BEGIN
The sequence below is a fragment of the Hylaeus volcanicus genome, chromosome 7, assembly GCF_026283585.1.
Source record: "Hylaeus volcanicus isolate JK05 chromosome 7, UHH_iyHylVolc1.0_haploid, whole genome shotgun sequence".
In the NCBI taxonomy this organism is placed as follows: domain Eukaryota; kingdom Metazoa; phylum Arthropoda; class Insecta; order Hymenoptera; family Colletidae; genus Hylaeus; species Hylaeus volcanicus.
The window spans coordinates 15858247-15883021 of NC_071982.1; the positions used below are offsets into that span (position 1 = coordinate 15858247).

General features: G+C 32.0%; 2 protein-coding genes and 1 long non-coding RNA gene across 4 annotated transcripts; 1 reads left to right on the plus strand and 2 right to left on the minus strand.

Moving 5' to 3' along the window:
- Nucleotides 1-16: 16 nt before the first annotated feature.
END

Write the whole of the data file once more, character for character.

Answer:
The sequence below is a fragment of the Hylaeus volcanicus genome, chromosome 7, assembly GCF_026283585.1.
Source record: "Hylaeus volcanicus isolate JK05 chromosome 7, UHH_iyHylVolc1.0_haploid, whole genome shotgun sequence".
In the NCBI taxonomy this organism is placed as follows: domain Eukaryota; kingdom Metazoa; phylum Arthropoda; class Insecta; order Hymenoptera; family Colletidae; genus Hylaeus; species Hylaeus volcanicus.
The window spans coordinates 15858247-15883021 of NC_071982.1; the positions used below are offsets into that span (position 1 = coordinate 15858247).

General features: G+C 32.0%; 2 protein-coding genes and 1 long non-coding RNA gene across 4 annotated transcripts; 1 reads left to right on the plus strand and 2 right to left on the minus strand.

Moving 5' to 3' along the window:
- Nucleotides 1-16: 16 nt before the first annotated feature.